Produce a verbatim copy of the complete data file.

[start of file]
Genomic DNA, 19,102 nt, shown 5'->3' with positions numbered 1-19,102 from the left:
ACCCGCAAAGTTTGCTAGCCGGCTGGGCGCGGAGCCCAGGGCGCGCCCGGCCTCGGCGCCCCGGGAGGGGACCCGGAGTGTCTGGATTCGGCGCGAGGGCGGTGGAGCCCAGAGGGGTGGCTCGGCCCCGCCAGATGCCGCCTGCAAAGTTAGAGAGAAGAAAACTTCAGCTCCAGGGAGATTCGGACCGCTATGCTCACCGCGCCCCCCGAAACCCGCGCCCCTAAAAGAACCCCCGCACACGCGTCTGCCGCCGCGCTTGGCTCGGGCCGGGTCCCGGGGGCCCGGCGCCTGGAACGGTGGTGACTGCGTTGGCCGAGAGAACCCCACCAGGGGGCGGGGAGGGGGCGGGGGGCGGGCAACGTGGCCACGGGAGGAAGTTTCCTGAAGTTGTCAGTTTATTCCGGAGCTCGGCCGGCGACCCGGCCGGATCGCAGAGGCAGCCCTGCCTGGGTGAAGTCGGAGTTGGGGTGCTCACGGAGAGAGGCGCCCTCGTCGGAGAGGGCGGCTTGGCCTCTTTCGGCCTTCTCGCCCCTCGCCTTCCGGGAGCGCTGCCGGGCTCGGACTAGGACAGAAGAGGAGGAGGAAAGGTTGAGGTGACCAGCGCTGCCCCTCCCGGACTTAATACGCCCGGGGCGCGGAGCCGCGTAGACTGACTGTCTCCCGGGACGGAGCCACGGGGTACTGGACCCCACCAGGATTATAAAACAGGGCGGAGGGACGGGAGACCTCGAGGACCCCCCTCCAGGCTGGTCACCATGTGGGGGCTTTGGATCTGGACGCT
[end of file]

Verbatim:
Genomic DNA, 19,102 nt, shown 5'->3' with positions numbered 1-19,102 from the left:
ACCCGCAAAGTTTGCTAGCCGGCTGGGCGCGGAGCCCAGGGCGCGCCCGGCCTCGGCGCCCCGGGAGGGGACCCGGAGTGTCTGGATTCGGCGCGAGGGCGGTGGAGCCCAGAGGGGTGGCTCGGCCCCGCCAGATGCCGCCTGCAAAGTTAGAGAGAAGAAAACTTCAGCTCCAGGGAGATTCGGACCGCTATGCTCACCGCGCCCCCCGAAACCCGCGCCCCTAAAAGAACCCCCGCACACGCGTCTGCCGCCGCGCTTGGCTCGGGCCGGGTCCCGGGGGCCCGGCGCCTGGAACGGTGGTGACTGCGTTGGCCGAGAGAACCCCACCAGGGGGCGGGGAGGGGGCGGGGGGCGGGCAACGTGGCCACGGGAGGAAGTTTCCTGAAGTTGTCAGTTTATTCCGGAGCTCGGCCGGCGACCCGGCCGGATCGCAGAGGCAGCCCTGCCTGGGTGAAGTCGGAGTTGGGGTGCTCACGGAGAGAGGCGCCCTCGTCGGAGAGGGCGGCTTGGCCTCTTTCGGCCTTCTCGCCCCTCGCCTTCCGGGAGCGCTGCCGGGCTCGGACTAGGACAGAAGAGGAGGAGGAAAGGTTGAGGTGACCAGCGCTGCCCCTCCCGGACTTAATACGCCCGGGGCGCGGAGCCGCGTAGACTGACTGTCTCCCGGGACGGAGCCACGGGGTACTGGACCCCACCAGGATTATAAAACAGGGCGGAGGGACGGGAGACCTCGAGGACCCCCCTCCAGGCTGGTCACCATGTGGGGGCTTTGGATCTGGACGCT